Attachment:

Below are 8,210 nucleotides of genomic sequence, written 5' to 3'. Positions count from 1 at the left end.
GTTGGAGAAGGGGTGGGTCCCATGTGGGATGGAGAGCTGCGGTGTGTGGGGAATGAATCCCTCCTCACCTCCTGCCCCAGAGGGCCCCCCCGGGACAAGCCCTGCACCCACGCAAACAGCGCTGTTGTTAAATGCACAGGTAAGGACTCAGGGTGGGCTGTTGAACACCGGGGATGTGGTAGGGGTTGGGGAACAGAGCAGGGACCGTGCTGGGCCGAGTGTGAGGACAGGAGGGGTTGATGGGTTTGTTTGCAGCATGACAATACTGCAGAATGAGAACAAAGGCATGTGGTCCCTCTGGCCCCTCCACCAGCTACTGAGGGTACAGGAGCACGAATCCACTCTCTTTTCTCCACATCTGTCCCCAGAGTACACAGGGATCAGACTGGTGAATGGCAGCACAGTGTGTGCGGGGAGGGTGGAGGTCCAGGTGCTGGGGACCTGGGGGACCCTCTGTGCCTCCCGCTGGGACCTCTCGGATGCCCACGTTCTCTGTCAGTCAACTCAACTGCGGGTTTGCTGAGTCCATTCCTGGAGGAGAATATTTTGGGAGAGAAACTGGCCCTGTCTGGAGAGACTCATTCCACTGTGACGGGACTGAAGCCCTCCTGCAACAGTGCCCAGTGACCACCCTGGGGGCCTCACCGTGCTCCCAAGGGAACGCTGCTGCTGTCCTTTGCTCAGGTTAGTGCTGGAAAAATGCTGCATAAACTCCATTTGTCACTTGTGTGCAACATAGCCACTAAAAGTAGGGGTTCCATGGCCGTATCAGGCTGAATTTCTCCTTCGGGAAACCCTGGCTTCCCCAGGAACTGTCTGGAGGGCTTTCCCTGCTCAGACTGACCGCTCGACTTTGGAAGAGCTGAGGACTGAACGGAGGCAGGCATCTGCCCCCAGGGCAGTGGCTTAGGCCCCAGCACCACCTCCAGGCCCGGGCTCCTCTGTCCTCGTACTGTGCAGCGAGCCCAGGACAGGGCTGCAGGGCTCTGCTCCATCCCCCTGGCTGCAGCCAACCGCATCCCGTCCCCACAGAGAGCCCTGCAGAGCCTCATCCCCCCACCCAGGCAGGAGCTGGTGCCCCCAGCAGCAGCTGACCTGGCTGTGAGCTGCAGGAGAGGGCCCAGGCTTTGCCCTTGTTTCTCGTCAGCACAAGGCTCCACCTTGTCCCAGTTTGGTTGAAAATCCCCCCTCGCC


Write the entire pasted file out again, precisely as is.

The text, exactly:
Below are 8,210 nucleotides of genomic sequence, written 5' to 3'. Positions count from 1 at the left end.
GTTGGAGAAGGGGTGGGTCCCATGTGGGATGGAGAGCTGCGGTGTGTGGGGAATGAATCCCTCCTCACCTCCTGCCCCAGAGGGCCCCCCCGGGACAAGCCCTGCACCCACGCAAACAGCGCTGTTGTTAAATGCACAGGTAAGGACTCAGGGTGGGCTGTTGAACACCGGGGATGTGGTAGGGGTTGGGGAACAGAGCAGGGACCGTGCTGGGCCGAGTGTGAGGACAGGAGGGGTTGATGGGTTTGTTTGCAGCATGACAATACTGCAGAATGAGAACAAAGGCATGTGGTCCCTCTGGCCCCTCCACCAGCTACTGAGGGTACAGGAGCACGAATCCACTCTCTTTTCTCCACATCTGTCCCCAGAGTACACAGGGATCAGACTGGTGAATGGCAGCACAGTGTGTGCGGGGAGGGTGGAGGTCCAGGTGCTGGGGACCTGGGGGACCCTCTGTGCCTCCCGCTGGGACCTCTCGGATGCCCACGTTCTCTGTCAGTCAACTCAACTGCGGGTTTGCTGAGTCCATTCCTGGAGGAGAATATTTTGGGAGAGAAACTGGCCCTGTCTGGAGAGACTCATTCCACTGTGACGGGACTGAAGCCCTCCTGCAACAGTGCCCAGTGACCACCCTGGGGGCCTCACCGTGCTCCCAAGGGAACGCTGCTGCTGTCCTTTGCTCAGGTTAGTGCTGGAAAAATGCTGCATAAACTCCATTTGTCACTTGTGTGCAACATAGCCACTAAAAGTAGGGGTTCCATGGCCGTATCAGGCTGAATTTCTCCTTCGGGAAACCCTGGCTTCCCCAGGAACTGTCTGGAGGGCTTTCCCTGCTCAGACTGACCGCTCGACTTTGGAAGAGCTGAGGACTGAACGGAGGCAGGCATCTGCCCCCAGGGCAGTGGCTTAGGCCCCAGCACCACCTCCAGGCCCGGGCTCCTCTGTCCTCGTACTGTGCAGCGAGCCCAGGACAGGGCTGCAGGGCTCTGCTCCATCCCCCTGGCTGCAGCCAACCGCATCCCGTCCCCACAGAGAGCCCTGCAGAGCCTCATCCCCCCACCCAGGCAGGAGCTGGTGCCCCCAGCAGCAGCTGACCTGGCTGTGAGCTGCAGGAGAGGGCCCAGGCTTTGCCCTTGTTTCTCGTCAGCACAAGGCTCCACCTTGTCCCAGTTTGGTTGAAAATCCCCCCTCGCC